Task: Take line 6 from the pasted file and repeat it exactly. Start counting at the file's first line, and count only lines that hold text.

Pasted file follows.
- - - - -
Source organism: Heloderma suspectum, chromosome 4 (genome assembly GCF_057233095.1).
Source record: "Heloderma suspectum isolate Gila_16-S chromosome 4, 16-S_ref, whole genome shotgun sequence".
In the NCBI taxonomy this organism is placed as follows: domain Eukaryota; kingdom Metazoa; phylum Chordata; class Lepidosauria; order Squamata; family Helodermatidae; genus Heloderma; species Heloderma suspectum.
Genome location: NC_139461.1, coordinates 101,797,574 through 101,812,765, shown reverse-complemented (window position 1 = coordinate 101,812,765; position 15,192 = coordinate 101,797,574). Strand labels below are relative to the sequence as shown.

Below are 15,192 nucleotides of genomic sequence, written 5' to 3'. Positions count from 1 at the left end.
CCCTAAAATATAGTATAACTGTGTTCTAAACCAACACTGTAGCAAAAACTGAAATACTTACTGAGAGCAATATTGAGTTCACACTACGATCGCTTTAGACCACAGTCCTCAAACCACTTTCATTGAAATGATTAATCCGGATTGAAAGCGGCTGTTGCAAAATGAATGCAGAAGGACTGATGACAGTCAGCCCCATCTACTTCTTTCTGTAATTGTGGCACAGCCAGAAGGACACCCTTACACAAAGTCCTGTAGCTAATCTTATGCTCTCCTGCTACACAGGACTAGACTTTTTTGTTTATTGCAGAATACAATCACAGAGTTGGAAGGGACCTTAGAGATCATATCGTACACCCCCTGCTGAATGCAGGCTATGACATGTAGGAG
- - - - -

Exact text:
CCCTAAAATATAGTATAACTGTGTTCTAAACCAACACTGTAGCAAAAACTGAAATACTTACTGAGAGCAATATTGAGTTCACACTACGATCGCTTTAGACCACAGTCCTCAAACCACTTTCATTGAAATGATTAATCCGGATTGAAAGCGGCTGTTGCAAAATGAATGCAGAAGGACTGATGACAGTCAGCCCCATCTACTTCTTTCTGTAATTGTGGCACAGCCAGAAGGACACCCTTACACAAAGTCCTGTAGCTAATCTTATGCTCTCCTGCTACACAGGACTAGACTTTTTTGTTTATTGCAGAATACAATCACAGAGTTGGAAGGGACCTTAGAGATCATATCGTACACCCCCTGCTGAATGCAGGCTATGACATGTAGGAG